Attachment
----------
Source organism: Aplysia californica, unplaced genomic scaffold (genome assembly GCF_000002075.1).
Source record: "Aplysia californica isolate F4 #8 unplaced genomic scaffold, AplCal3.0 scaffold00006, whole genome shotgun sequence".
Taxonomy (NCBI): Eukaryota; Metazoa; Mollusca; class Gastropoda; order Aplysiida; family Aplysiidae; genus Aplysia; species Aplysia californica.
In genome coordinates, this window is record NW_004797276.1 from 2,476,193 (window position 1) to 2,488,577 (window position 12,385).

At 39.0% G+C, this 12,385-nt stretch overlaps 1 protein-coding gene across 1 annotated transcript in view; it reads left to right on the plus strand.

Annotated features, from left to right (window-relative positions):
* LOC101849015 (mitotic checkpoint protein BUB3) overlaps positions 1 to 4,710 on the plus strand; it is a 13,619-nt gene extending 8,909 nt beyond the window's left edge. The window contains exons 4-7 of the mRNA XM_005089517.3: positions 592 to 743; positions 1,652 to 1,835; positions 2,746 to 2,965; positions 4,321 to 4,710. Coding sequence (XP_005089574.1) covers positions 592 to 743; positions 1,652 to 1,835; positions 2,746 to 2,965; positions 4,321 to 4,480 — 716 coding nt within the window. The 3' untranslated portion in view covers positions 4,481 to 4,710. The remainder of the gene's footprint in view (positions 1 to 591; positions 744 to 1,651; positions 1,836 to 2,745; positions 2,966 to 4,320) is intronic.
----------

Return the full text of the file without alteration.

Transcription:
Source organism: Aplysia californica, unplaced genomic scaffold (genome assembly GCF_000002075.1).
Source record: "Aplysia californica isolate F4 #8 unplaced genomic scaffold, AplCal3.0 scaffold00006, whole genome shotgun sequence".
Taxonomy (NCBI): Eukaryota; Metazoa; Mollusca; class Gastropoda; order Aplysiida; family Aplysiidae; genus Aplysia; species Aplysia californica.
In genome coordinates, this window is record NW_004797276.1 from 2,476,193 (window position 1) to 2,488,577 (window position 12,385).

At 39.0% G+C, this 12,385-nt stretch overlaps 1 protein-coding gene across 1 annotated transcript in view; it reads left to right on the plus strand.

Annotated features, from left to right (window-relative positions):
* LOC101849015 (mitotic checkpoint protein BUB3) overlaps positions 1 to 4,710 on the plus strand; it is a 13,619-nt gene extending 8,909 nt beyond the window's left edge. The window contains exons 4-7 of the mRNA XM_005089517.3: positions 592 to 743; positions 1,652 to 1,835; positions 2,746 to 2,965; positions 4,321 to 4,710. Coding sequence (XP_005089574.1) covers positions 592 to 743; positions 1,652 to 1,835; positions 2,746 to 2,965; positions 4,321 to 4,480 — 716 coding nt within the window. The 3' untranslated portion in view covers positions 4,481 to 4,710. The remainder of the gene's footprint in view (positions 1 to 591; positions 744 to 1,651; positions 1,836 to 2,745; positions 2,966 to 4,320) is intronic.